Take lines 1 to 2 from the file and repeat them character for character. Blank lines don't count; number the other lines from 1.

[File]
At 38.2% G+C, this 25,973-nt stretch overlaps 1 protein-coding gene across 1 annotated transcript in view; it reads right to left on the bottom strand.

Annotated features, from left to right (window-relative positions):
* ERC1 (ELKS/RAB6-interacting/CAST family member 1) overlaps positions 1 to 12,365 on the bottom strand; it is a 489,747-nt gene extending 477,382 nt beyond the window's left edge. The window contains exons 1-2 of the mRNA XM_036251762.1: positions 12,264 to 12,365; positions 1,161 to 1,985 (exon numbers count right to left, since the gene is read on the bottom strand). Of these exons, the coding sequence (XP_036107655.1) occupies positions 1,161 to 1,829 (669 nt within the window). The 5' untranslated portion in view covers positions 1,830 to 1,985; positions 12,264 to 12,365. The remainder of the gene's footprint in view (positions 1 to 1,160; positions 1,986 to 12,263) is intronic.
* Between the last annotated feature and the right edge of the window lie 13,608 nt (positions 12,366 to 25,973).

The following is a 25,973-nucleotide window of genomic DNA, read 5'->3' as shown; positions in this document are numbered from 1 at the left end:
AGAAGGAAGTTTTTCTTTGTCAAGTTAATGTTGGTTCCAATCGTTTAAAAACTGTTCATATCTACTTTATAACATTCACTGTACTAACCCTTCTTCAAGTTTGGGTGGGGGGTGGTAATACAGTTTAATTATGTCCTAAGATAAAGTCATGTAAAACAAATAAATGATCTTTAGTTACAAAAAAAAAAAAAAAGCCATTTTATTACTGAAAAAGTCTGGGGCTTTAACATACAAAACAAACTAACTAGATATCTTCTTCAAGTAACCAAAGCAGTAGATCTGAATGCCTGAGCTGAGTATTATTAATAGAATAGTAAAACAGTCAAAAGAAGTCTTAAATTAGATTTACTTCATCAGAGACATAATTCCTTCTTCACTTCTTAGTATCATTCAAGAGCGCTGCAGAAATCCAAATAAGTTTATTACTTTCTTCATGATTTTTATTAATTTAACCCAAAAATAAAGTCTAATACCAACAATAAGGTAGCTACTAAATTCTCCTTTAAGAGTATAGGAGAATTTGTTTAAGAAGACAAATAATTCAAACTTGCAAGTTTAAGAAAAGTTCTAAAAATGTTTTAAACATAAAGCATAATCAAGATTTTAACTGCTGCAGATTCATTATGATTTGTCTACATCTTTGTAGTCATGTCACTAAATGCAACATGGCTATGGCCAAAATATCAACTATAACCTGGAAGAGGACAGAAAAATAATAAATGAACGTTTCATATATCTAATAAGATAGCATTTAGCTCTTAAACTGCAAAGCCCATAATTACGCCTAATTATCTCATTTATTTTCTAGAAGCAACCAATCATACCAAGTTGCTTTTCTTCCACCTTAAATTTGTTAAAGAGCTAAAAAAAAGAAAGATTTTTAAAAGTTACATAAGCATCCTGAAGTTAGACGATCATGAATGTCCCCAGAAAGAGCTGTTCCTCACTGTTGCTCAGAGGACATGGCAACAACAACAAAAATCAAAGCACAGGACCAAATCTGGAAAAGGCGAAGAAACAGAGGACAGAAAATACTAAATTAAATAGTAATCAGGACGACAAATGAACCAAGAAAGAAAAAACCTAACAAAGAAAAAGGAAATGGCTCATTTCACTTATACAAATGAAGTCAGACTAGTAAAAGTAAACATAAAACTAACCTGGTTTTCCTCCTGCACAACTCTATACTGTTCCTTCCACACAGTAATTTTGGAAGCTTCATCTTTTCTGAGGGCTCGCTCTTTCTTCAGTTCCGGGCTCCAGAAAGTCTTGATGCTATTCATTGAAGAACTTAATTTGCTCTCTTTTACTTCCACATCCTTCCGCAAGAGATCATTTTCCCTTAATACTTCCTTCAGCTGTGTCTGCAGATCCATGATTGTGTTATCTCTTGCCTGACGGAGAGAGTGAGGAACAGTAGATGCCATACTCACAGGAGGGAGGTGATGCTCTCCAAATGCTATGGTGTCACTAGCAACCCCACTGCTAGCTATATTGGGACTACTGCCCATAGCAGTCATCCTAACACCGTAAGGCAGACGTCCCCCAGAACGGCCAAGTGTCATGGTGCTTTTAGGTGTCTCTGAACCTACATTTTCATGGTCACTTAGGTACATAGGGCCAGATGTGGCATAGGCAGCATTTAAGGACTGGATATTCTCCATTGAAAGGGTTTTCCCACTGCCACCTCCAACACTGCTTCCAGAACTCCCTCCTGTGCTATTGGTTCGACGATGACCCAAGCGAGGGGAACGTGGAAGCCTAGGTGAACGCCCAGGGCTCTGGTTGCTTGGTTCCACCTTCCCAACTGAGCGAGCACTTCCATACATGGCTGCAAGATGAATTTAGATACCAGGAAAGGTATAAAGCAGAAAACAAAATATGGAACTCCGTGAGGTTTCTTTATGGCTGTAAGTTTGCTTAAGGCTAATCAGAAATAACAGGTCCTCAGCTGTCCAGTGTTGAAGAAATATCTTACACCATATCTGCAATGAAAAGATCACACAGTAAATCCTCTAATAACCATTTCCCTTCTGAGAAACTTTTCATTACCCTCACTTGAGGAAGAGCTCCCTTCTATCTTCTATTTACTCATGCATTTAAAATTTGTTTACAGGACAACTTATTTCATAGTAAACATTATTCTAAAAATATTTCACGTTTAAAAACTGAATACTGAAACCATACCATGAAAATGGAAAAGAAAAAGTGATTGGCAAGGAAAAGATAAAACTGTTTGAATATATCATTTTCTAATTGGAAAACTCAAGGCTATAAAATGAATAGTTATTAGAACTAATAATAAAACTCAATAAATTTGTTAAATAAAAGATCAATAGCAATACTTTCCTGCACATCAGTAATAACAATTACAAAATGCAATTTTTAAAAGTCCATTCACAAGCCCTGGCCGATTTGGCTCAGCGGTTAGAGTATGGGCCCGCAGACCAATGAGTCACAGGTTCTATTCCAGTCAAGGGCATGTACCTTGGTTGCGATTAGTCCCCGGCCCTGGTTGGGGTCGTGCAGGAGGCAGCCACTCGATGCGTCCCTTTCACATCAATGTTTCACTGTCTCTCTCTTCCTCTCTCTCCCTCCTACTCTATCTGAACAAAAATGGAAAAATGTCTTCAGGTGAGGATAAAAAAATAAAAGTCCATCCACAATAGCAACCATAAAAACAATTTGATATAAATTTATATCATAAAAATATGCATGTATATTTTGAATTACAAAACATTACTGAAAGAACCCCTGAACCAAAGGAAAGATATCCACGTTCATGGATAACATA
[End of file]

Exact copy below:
At 38.2% G+C, this 25,973-nt stretch overlaps 1 protein-coding gene across 1 annotated transcript in view; it reads right to left on the bottom strand.

Annotated features, from left to right (window-relative positions):